by Kiana Pilson, BlackOak intern
I’ve recently realized that environmental justice (E.J.) intersects with many aspects of my life – from my passions, to my communities, and my work. This is true for many of us. Oftentimes environmental injustice feels inescapable. When I reflect on my relationship to my hometown, the Black community, and my faith, I see the need for environmental justice everywhere. This need is what inspires my work with BlackOak.
I grew up in Panama City, which is located in Northwest Florida along the Gulf of Mexico and sits on the native land of the Mvskoke (Muscogee / Creek) peoples. During my second year away at college (in 2018), Panama City was hit by Hurricane Michael, the most powerful storm to make ground in that region since 1992. I watched from afar as the needs of my city went unmet for months, school buildings I used to walk past declared condemned, and people I knew and loved displaced from their homes. This is the reality for many communities left behind after natural disasters. While Panama City was rebuilding, I knew something was deeply wrong but I did not yet have the language to describe it.
As I continued with my studies, I became very involved with a Christian campus ministry that would host justice programs within the context of Charlottesville and Richmond. During these programs, we would work at local non-profits and learn from individuals who have dedicated their lives to seeking environmental and social justice for their communities. I learned that environmental injustice in this country is deeply tied to a legacy of racism and colonization. For the first time, I recognized environmental justice as a movement created by and for marginalized people. I began to understand E.J. as more than recycling and going green: it was about supporting the Black communities that had shaped me.
I also valued that I gained this insight within a context of faith. For one, I developed a new perspective of Earth as a divinely created place worth honoring, rather than just a resource that I could utilize. This helped me to rethink how I saw my place in the world and the pride I had relating to the environment. Learning about E.J. within my faith practice also began to validate my experiences as a Black woman in the Christian spaces I’d inhabited. For instance, Western Christianity often claims to “transcend” race, which erases the experiences, contributions, and trauma of people of color. But approaching the Christian community with an environmental justice framework allowed me to acknowledge the ways that Western Christians have sought to silence and erase the histories of Black people.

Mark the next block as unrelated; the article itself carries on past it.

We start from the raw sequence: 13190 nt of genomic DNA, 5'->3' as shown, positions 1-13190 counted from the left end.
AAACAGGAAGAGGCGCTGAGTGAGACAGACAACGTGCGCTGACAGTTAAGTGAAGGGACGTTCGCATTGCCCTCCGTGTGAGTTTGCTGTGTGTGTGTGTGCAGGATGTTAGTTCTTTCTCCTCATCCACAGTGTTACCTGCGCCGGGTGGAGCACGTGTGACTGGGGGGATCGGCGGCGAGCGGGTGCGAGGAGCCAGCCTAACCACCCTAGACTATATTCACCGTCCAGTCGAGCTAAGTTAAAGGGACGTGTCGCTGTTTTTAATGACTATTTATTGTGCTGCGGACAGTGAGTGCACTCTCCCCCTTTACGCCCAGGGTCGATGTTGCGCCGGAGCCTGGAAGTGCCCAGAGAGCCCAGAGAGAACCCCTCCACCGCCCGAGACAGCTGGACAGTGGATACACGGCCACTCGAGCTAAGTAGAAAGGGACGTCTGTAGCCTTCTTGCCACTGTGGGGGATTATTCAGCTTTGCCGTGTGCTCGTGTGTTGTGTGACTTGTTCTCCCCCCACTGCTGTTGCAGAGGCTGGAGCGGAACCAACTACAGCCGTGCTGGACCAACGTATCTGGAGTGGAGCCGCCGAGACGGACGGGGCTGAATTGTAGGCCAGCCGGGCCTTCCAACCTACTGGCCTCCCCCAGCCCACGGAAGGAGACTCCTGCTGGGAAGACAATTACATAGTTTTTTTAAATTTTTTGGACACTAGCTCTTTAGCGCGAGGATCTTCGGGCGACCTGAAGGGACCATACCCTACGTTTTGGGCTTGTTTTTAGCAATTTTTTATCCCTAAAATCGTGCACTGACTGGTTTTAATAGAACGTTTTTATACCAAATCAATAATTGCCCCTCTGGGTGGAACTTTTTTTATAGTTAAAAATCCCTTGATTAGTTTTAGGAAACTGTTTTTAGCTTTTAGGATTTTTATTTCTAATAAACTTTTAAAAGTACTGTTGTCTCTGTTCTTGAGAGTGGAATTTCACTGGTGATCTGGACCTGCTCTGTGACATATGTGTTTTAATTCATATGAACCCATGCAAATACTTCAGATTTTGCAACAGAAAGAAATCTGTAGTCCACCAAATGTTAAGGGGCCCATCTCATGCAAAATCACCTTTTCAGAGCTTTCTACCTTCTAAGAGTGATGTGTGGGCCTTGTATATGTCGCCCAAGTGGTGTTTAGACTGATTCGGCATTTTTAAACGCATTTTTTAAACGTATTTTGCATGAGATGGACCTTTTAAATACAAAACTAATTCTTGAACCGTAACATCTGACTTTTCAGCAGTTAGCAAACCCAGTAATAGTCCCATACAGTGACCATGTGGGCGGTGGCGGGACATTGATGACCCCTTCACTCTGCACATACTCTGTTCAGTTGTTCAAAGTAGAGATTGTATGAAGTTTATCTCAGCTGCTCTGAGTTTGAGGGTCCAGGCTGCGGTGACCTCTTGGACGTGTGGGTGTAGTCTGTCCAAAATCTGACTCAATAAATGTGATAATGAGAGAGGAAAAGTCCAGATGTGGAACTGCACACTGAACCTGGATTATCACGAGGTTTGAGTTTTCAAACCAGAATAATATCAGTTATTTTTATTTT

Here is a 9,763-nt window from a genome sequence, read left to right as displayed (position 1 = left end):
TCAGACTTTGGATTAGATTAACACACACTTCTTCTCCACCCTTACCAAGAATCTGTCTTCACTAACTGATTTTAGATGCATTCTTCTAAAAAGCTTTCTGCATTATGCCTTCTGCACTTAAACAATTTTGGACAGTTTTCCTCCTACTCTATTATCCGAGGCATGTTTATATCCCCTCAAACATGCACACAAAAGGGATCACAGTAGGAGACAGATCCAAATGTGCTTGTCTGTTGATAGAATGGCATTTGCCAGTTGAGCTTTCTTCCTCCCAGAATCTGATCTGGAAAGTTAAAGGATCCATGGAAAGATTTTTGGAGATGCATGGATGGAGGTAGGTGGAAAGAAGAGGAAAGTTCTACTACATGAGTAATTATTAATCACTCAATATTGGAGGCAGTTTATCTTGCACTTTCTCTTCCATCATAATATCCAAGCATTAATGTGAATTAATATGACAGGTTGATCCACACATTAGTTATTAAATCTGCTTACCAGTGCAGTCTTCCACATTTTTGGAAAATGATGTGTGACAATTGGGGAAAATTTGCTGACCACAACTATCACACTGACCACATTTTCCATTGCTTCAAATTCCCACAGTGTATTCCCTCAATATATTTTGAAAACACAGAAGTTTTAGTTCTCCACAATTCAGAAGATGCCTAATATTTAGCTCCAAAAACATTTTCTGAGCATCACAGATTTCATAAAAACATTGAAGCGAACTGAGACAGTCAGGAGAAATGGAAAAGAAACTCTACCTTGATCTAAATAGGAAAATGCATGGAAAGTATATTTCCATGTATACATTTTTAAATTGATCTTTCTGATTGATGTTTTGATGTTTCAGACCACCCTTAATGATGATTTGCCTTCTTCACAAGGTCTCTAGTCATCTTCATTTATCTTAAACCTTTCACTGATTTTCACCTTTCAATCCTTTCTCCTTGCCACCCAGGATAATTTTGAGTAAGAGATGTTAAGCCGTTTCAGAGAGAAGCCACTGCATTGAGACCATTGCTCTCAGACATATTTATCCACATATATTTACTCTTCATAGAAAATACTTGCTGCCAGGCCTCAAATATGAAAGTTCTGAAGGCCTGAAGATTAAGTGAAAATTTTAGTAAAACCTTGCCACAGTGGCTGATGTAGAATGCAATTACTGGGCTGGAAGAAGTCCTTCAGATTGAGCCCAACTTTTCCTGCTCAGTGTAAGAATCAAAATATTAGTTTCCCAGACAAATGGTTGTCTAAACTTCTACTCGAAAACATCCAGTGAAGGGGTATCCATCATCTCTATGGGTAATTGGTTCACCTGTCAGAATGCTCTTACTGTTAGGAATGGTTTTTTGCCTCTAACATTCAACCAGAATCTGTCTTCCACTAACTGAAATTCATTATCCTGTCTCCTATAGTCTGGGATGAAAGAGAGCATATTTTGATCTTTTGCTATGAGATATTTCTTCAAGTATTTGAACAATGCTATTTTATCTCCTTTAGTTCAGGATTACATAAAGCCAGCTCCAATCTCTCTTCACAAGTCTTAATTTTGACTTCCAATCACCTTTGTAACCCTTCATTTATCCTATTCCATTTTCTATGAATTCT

Environmental justice taught me to draw intersections between the different communities I inhabited, especially those which once seemed disconnected.This gave me the motivation to find ways I could actively work towards environmental justice in my hometown. I did this by working with Rebuild Bay County Inc, a disaster recovery organization in Panama City that seeks to support families impacted by Hurricane Michael. Typically this looks like connecting individuals with the resources they need to restore what they’ve lost from the hurricane. However, the organization had to expand their services in 2020 as the community began to experience the consequences of the pandemic. Coming on as an intern that summer, I worked with the Rebuild Bay to host county-wide food distributions and organize a system to provide groceries for senior citizens who could not safely leave their homes. Working with this organization reinforced that environmental injustices do not happen in a vacuum. E.J. work is about advocating for the most disadvantaged when their political systems have failed them. It’s about giving back to the communities who have suffered grave losses and creating the infrastructure for those communities to prosper.
All of these experiences have brought me to BlackOak Collective, which I proudly work with today. I am grateful for this team of inspiring young Black leaders that understand environmental justice cannot take place without Black leadership and advocacy. I started this work because of the communities I inhabit, and they are what propels me to continue. I would encourage us all to reflect on the ways that environmental justice intersects with our lives. Hopefully as you make these connections, you’ll also feel empowered to make a difference.